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How often should I undergo contrast-enhanced mammography?

Breast cancer is a serious health concern for women worldwide, and early detection is key to successful treatment and improved outcomes. Contrast-enhanced mammography (CEM) is a newer imaging technique that uses a contrast agent to enhance the visibility of breast tissue, potentially improving the accuracy of breast cancer detection. In this article, we will discuss how often women should undergo CEM.

The frequency of CEM screenings can vary depending on individual risk factors and healthcare provider recommendations. In general, the American Cancer Society (ACS) recommends that women at average risk of breast cancer begin annual mammograms at age 45, and continue annual screenings until age 54. After age 54, women may transition to biennial mammograms, or they may choose to continue annual screenings. For women at higher risk of breast cancer, such as those with a family history of the disease, healthcare providers may recommend earlier or more frequent screenings.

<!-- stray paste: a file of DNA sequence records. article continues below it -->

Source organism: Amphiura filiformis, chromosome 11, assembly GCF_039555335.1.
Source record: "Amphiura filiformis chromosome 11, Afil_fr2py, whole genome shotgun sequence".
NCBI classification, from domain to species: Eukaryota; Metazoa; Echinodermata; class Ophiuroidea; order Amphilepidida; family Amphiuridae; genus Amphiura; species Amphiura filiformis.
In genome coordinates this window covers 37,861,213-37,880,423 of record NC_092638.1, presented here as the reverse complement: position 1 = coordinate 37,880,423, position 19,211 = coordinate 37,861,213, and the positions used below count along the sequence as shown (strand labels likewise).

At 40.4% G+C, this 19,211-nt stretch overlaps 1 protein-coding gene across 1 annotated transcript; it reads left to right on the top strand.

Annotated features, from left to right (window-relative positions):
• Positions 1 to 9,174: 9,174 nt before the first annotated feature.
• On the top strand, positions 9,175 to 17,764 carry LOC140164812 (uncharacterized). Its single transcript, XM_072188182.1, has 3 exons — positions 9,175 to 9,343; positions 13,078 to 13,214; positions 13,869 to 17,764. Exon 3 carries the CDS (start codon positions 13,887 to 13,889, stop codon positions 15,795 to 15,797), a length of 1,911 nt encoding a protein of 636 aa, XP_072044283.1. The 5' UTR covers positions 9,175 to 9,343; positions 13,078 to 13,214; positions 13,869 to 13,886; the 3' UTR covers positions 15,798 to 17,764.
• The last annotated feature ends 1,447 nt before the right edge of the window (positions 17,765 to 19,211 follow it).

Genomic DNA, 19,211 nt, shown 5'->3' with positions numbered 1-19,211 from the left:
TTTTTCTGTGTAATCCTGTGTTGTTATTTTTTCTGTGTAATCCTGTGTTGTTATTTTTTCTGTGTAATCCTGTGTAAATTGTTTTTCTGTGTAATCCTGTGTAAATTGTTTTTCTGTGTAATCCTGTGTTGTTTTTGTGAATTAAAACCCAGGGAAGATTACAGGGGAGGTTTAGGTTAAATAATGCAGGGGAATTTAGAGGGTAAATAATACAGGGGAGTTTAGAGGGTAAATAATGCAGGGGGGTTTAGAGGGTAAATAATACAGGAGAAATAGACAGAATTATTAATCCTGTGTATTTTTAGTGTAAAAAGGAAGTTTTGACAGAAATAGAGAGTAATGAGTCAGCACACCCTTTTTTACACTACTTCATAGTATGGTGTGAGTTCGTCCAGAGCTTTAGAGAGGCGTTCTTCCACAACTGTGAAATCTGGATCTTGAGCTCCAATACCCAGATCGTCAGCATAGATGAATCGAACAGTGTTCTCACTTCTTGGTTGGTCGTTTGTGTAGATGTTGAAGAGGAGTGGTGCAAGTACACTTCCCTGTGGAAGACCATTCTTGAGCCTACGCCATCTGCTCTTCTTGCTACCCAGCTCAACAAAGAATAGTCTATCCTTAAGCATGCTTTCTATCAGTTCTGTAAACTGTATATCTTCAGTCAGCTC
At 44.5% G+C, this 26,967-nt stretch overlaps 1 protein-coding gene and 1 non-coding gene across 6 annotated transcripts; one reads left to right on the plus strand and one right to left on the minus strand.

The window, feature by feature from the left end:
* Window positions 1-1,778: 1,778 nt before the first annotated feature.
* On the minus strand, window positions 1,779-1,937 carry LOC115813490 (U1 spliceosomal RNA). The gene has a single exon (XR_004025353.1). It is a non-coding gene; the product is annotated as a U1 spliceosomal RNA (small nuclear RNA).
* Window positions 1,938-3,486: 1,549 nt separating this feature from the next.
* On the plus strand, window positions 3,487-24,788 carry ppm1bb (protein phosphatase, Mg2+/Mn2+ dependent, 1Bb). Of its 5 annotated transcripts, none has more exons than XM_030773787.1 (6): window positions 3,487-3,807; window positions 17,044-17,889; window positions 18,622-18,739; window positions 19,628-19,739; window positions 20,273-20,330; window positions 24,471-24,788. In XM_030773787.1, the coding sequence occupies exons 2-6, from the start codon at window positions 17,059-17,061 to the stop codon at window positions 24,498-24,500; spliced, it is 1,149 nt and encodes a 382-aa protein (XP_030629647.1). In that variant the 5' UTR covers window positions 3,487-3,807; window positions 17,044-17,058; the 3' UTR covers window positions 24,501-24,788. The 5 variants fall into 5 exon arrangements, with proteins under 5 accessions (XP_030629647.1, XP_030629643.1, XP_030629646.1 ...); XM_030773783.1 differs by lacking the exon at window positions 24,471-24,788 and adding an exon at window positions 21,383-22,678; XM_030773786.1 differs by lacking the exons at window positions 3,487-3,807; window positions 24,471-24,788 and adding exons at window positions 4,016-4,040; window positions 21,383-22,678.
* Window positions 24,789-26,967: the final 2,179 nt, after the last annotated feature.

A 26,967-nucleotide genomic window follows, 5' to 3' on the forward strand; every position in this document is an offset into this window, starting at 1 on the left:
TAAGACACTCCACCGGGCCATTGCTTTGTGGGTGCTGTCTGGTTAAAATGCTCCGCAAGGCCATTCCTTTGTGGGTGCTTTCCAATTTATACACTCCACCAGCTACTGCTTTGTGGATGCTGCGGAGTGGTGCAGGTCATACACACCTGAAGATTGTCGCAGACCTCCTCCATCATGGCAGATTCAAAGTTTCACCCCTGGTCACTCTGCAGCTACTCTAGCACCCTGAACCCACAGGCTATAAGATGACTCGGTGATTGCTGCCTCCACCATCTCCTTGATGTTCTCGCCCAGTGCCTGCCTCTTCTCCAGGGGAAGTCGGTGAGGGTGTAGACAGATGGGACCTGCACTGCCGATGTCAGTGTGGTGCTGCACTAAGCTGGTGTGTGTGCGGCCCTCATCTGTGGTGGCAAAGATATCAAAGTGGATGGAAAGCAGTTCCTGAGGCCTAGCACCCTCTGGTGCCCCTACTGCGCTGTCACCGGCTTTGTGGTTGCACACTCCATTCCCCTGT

CEM may be recommended for women who have dense breast tissue or who have had inconclusive results on a traditional mammogram. In these cases, healthcare providers may recommend CEM in addition to or instead of a traditional mammogram. The frequency of CEM screenings will depend on individual risk factors and healthcare provider recommendations.

It is important to note that CEM is not a substitute for regular mammograms, and women should continue to undergo regular mammograms as recommended by their healthcare providers. Regular mammograms are an important tool in the early detection of breast cancer and can help identify cancer at its earliest stages, when it is most treatable.

In conclusion, the frequency of CEM screenings will depend on individual risk factors and healthcare provider recommendations. Women should continue to undergo regular mammograms as recommended by their healthcare providers, and may be recommended for CEM if they have dense breast tissue or have had inconclusive results on a traditional mammogram. It is important to discuss any concerns or questions about breast cancer screening with your healthcare provider.


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